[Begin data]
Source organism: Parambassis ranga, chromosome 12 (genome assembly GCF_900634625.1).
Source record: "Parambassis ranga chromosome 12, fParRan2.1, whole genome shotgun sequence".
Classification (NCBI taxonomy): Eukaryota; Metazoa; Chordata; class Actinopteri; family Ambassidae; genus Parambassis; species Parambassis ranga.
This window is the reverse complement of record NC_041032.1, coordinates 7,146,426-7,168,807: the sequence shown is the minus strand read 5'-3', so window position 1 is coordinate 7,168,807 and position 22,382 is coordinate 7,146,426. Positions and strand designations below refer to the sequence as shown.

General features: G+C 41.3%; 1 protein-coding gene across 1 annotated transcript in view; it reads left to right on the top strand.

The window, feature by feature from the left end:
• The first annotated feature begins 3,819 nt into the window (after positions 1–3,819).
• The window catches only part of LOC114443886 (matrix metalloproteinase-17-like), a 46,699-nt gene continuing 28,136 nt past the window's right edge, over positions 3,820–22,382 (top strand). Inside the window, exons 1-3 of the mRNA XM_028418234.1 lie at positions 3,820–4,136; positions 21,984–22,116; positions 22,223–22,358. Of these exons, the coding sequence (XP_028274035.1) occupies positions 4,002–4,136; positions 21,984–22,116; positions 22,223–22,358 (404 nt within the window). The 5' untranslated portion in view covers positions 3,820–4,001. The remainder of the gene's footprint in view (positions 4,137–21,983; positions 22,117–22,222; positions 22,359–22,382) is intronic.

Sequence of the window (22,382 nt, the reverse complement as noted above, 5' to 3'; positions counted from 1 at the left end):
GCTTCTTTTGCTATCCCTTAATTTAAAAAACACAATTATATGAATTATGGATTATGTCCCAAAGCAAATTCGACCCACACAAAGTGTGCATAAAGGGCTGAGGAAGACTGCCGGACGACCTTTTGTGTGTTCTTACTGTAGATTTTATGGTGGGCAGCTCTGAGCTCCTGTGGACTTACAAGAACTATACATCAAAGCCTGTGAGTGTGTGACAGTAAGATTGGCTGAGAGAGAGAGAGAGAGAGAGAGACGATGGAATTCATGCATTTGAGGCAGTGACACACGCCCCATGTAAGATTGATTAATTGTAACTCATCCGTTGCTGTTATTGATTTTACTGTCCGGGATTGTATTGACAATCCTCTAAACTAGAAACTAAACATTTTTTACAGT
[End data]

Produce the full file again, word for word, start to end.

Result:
Source organism: Parambassis ranga, chromosome 12 (genome assembly GCF_900634625.1).
Source record: "Parambassis ranga chromosome 12, fParRan2.1, whole genome shotgun sequence".
Classification (NCBI taxonomy): Eukaryota; Metazoa; Chordata; class Actinopteri; family Ambassidae; genus Parambassis; species Parambassis ranga.
This window is the reverse complement of record NC_041032.1, coordinates 7,146,426-7,168,807: the sequence shown is the minus strand read 5'-3', so window position 1 is coordinate 7,168,807 and position 22,382 is coordinate 7,146,426. Positions and strand designations below refer to the sequence as shown.

General features: G+C 41.3%; 1 protein-coding gene across 1 annotated transcript in view; it reads left to right on the top strand.

The window, feature by feature from the left end:
• The first annotated feature begins 3,819 nt into the window (after positions 1–3,819).
• The window catches only part of LOC114443886 (matrix metalloproteinase-17-like), a 46,699-nt gene continuing 28,136 nt past the window's right edge, over positions 3,820–22,382 (top strand). Inside the window, exons 1-3 of the mRNA XM_028418234.1 lie at positions 3,820–4,136; positions 21,984–22,116; positions 22,223–22,358. Of these exons, the coding sequence (XP_028274035.1) occupies positions 4,002–4,136; positions 21,984–22,116; positions 22,223–22,358 (404 nt within the window). The 5' untranslated portion in view covers positions 3,820–4,001. The remainder of the gene's footprint in view (positions 4,137–21,983; positions 22,117–22,222; positions 22,359–22,382) is intronic.

Sequence of the window (22,382 nt, the reverse complement as noted above, 5' to 3'; positions counted from 1 at the left end):
GCTTCTTTTGCTATCCCTTAATTTAAAAAACACAATTATATGAATTATGGATTATGTCCCAAAGCAAATTCGACCCACACAAAGTGTGCATAAAGGGCTGAGGAAGACTGCCGGACGACCTTTTGTGTGTTCTTACTGTAGATTTTATGGTGGGCAGCTCTGAGCTCCTGTGGACTTACAAGAACTATACATCAAAGCCTGTGAGTGTGTGACAGTAAGATTGGCTGAGAGAGAGAGAGAGAGAGAGAGACGATGGAATTCATGCATTTGAGGCAGTGACACACGCCCCATGTAAGATTGATTAATTGTAACTCATCCGTTGCTGTTATTGATTTTACTGTCCGGGATTGTATTGACAATCCTCTAAACTAGAAACTAAACATTTTTTACAGT